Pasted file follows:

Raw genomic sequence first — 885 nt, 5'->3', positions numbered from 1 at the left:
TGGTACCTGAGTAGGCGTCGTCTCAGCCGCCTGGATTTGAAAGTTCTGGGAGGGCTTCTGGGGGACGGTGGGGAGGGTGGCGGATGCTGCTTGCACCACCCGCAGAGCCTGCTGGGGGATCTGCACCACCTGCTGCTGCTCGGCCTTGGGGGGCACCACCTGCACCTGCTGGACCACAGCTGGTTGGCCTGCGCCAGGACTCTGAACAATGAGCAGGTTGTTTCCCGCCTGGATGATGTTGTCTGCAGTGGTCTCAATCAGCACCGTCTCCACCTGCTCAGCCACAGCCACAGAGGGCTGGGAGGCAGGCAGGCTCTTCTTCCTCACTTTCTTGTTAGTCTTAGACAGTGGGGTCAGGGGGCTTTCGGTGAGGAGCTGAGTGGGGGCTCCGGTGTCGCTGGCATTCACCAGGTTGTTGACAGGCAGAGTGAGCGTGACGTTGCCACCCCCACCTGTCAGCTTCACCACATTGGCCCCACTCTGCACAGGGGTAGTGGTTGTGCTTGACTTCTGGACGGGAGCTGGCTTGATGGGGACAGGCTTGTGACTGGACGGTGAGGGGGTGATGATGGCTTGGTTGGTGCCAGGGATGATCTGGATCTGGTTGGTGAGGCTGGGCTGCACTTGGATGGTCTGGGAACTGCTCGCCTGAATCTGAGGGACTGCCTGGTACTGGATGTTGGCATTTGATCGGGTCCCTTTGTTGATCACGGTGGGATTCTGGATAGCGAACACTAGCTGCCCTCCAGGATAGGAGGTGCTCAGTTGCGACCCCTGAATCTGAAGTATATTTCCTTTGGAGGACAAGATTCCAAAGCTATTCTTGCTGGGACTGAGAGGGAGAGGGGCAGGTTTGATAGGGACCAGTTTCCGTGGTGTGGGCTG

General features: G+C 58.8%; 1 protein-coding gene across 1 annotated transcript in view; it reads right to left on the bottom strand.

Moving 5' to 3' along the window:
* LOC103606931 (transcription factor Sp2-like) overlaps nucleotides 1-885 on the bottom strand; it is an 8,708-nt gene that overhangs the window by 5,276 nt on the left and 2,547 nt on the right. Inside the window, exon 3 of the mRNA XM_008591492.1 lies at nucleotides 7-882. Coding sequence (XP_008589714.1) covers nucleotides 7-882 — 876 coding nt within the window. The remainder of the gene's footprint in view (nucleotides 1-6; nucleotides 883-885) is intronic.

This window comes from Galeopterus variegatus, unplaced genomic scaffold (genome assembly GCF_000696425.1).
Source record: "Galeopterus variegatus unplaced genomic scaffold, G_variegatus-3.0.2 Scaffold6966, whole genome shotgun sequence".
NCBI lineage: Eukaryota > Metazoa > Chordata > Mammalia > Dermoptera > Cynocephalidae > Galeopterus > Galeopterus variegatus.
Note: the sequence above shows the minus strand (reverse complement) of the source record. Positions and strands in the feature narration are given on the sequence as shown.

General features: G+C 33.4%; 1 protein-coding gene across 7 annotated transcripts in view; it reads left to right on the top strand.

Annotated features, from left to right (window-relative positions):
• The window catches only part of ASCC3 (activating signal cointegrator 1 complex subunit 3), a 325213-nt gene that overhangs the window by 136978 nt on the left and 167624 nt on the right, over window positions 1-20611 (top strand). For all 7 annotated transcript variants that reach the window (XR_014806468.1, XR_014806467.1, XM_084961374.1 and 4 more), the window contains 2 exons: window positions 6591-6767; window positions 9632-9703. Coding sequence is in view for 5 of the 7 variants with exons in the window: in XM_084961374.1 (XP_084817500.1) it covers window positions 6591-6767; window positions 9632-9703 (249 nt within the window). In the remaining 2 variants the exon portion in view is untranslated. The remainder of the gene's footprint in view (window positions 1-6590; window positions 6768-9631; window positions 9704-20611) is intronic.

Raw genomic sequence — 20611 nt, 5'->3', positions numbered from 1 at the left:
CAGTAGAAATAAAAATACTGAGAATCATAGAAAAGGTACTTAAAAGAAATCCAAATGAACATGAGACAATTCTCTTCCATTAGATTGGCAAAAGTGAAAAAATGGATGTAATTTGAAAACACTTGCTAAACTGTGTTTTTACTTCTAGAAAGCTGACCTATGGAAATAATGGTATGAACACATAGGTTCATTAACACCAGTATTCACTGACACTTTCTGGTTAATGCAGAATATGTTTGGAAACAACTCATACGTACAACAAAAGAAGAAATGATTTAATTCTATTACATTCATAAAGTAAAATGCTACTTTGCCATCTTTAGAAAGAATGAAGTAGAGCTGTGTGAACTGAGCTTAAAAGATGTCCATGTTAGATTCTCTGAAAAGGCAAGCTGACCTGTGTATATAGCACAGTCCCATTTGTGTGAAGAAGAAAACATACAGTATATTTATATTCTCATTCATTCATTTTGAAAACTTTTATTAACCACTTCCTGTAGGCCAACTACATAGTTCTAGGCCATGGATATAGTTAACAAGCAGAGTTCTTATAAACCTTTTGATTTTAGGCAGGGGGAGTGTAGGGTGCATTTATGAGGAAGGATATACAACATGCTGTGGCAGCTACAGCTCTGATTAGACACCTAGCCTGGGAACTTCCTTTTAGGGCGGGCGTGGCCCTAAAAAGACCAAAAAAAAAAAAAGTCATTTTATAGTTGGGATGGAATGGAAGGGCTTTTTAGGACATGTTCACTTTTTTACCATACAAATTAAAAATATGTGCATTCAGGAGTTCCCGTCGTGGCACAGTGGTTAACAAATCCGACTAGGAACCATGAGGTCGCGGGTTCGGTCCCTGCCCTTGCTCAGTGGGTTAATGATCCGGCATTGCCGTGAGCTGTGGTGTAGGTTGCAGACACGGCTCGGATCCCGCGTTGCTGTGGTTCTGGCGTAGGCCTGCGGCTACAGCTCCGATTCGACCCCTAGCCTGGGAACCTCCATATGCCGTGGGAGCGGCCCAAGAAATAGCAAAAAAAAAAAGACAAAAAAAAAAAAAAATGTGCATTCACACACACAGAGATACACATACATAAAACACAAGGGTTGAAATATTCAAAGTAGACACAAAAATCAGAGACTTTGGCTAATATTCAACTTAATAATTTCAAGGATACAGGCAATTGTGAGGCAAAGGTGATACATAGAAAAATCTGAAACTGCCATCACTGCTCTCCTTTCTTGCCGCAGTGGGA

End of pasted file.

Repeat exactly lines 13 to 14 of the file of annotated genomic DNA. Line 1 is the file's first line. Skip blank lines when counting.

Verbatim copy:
Raw genomic sequence — 20611 nt, 5'->3', positions numbered from 1 at the left:
CAGTAGAAATAAAAATACTGAGAATCATAGAAAAGGTACTTAAAAGAAATCCAAATGAACATGAGACAATTCTCTTCCATTAGATTGGCAAAAGTGAAAAAATGGATGTAATTTGAAAACACTTGCTAAACTGTGTTTTTACTTCTAGAAAGCTGACCTATGGAAATAATGGTATGAACACATAGGTTCATTAACACCAGTATTCACTGACACTTTCTGGTTAATGCAGAATATGTTTGGAAACAACTCATACGTACAACAAAAGAAGAAATGATTTAATTCTATTACATTCATAAAGTAAAATGCTACTTTGCCATCTTTAGAAAGAATGAAGTAGAGCTGTGTGAACTGAGCTTAAAAGATGTCCATGTTAGATTCTCTGAAAAGGCAAGCTGACCTGTGTATATAGCACAGTCCCATTTGTGTGAAGAAGAAAACATACAGTATATTTATATTCTCATTCATTCATTTTGAAAACTTTTATTAACCACTTCCTGTAGGCCAACTACATAGTTCTAGGCCATGGATATAGTTAACAAGCAGAGTTCTTATAAACCTTTTGATTTTAGGCAGGGGGAGTGTAGGGTGCATTTATGAGGAAGGATATACAACATGCTGTGGCAGCTACAGCTCTGATTAGACACCTAGCCTGGGAACTTCCTTTTAGGGCGGGCGTGGCCCTAAAAAGACCAAAAAAAAAAAAAGTCATTTTATAGTTGGGATGGAATGGAAGGGCTTTTTAGGACATGTTCACTTTTTTACCATACAAATTAAAAATATGTGCATTCAGGAGTTCCCGTCGTGGCACAGTGGTTAACAAATCCGACTAGGAACCATGAGGTCGCGGGTTCGGTCCCTGCCCTTGCTCAGTGGGTTAATGATCCGGCATTGCCGTGAGCTGTGGTGTAGGTTGCAGACACGGCTCGGATCCCGCGTTGCTGTGGTTCTGGCGTAGGCCTGCGGCTACAGCTCCGATTCGACCCCTAGCCTGGGAACCTCCATATGCCGTGGGAGCGGCCCAAGAAATAGCAAAAAAAAAAAGACAAAAAAAAAAAAAAATGTGCATTCACACACACAGAGATACACATACATAAAACACAAGGGTTGAAATATTCAAAGTAGACACAAAAATCAGAGACTTTGGCTAATATTCAACTTAATAATTTCAAGGATACAGGCAATTGTGAGGCAAAGGTGATACATAGAAAAATCTGAAACTGCCATCACTGCTCTCCTTTCTTGCCGCAGTGGGA